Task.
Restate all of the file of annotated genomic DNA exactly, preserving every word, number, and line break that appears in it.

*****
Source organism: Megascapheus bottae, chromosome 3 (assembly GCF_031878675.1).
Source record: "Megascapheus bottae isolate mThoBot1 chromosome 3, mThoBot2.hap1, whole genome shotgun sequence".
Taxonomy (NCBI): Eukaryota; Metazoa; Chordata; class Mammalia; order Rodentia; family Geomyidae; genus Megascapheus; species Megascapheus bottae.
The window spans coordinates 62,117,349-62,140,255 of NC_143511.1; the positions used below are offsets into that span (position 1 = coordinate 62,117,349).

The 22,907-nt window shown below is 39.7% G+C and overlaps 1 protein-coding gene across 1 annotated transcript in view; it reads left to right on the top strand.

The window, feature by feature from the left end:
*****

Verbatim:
Source organism: Megascapheus bottae, chromosome 3 (assembly GCF_031878675.1).
Source record: "Megascapheus bottae isolate mThoBot1 chromosome 3, mThoBot2.hap1, whole genome shotgun sequence".
Taxonomy (NCBI): Eukaryota; Metazoa; Chordata; class Mammalia; order Rodentia; family Geomyidae; genus Megascapheus; species Megascapheus bottae.
The window spans coordinates 62,117,349-62,140,255 of NC_143511.1; the positions used below are offsets into that span (position 1 = coordinate 62,117,349).

The 22,907-nt window shown below is 39.7% G+C and overlaps 1 protein-coding gene across 1 annotated transcript in view; it reads left to right on the top strand.

The window, feature by feature from the left end: